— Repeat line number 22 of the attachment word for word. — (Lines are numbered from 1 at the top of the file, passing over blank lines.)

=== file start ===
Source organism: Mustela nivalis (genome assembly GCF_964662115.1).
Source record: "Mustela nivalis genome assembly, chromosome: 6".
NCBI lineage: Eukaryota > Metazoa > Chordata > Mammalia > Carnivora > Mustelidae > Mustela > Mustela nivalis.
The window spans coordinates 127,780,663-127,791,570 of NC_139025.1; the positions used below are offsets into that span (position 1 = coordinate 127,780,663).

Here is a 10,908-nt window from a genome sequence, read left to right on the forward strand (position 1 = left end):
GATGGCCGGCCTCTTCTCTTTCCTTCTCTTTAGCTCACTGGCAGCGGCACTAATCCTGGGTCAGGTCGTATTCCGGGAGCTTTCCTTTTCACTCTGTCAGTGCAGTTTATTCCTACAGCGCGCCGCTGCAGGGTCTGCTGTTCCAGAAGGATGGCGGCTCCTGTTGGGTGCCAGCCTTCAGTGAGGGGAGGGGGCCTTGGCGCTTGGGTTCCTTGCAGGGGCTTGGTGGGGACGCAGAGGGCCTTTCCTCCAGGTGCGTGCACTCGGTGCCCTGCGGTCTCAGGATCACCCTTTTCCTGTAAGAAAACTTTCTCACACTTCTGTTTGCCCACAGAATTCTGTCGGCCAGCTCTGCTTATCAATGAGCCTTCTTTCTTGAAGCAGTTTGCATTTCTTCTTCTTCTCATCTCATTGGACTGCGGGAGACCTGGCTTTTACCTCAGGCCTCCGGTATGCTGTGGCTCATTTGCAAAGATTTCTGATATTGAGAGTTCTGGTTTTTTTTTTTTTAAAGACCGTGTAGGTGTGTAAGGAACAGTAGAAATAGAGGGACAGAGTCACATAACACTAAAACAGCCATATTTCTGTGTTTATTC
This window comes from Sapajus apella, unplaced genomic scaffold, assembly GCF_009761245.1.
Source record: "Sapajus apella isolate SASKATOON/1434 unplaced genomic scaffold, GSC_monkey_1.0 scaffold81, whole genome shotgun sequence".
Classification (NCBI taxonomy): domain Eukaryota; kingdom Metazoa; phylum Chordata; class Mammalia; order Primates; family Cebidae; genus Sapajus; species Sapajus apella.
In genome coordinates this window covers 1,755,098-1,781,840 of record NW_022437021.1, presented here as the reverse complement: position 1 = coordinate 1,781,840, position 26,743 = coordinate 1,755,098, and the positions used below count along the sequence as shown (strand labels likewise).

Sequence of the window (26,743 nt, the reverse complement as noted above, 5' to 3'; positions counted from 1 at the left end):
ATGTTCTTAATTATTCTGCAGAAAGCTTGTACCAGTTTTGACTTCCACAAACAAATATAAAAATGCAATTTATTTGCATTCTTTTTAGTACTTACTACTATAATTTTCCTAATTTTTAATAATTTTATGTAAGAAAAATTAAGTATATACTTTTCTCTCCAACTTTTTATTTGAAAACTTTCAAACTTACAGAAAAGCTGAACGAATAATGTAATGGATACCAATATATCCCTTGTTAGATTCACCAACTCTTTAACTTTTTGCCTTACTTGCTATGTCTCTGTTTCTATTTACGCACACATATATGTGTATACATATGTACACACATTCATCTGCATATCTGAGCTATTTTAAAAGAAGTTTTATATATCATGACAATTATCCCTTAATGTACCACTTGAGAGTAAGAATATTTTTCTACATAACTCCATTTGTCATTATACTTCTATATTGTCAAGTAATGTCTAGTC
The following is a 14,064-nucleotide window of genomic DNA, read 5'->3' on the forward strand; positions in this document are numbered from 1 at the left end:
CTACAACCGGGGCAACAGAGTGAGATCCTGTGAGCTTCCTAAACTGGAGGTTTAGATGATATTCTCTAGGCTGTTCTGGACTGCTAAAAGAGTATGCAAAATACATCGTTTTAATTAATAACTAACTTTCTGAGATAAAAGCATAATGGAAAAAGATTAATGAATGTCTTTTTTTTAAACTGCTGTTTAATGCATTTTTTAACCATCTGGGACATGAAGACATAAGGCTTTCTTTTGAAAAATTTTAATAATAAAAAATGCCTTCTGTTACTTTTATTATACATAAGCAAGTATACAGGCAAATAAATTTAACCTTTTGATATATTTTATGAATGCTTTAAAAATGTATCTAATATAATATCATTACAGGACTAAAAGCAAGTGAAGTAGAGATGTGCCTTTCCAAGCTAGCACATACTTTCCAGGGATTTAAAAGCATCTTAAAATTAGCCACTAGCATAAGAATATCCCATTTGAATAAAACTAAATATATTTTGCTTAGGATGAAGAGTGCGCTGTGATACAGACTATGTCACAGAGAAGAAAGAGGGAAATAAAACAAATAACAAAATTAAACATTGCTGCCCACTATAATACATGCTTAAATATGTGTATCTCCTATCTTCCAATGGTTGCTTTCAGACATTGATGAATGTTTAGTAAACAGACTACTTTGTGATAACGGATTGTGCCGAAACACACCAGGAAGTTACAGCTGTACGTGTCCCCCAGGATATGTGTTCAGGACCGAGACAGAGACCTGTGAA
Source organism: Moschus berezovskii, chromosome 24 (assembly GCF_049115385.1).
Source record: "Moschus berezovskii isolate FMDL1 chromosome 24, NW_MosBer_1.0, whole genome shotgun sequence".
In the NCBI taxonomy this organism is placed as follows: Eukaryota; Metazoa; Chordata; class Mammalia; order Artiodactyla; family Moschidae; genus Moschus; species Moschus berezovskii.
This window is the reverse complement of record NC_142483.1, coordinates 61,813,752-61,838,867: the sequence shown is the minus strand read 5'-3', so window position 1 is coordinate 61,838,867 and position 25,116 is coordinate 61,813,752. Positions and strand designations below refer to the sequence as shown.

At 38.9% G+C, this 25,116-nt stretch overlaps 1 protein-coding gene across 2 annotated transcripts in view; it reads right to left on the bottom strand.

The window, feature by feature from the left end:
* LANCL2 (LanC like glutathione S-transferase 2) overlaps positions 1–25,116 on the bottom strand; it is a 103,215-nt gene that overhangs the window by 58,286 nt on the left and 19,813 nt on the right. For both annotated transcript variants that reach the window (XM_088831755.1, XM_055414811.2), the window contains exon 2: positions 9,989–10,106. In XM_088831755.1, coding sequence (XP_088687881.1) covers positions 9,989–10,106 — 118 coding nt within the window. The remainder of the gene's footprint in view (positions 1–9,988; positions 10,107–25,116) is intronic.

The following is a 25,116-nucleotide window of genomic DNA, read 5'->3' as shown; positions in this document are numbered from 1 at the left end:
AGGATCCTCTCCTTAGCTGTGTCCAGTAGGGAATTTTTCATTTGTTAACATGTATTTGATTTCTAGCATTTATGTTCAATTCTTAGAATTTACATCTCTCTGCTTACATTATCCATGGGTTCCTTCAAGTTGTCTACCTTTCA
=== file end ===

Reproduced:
The following is a 25,116-nucleotide window of genomic DNA, read 5'->3' as shown; positions in this document are numbered from 1 at the left end: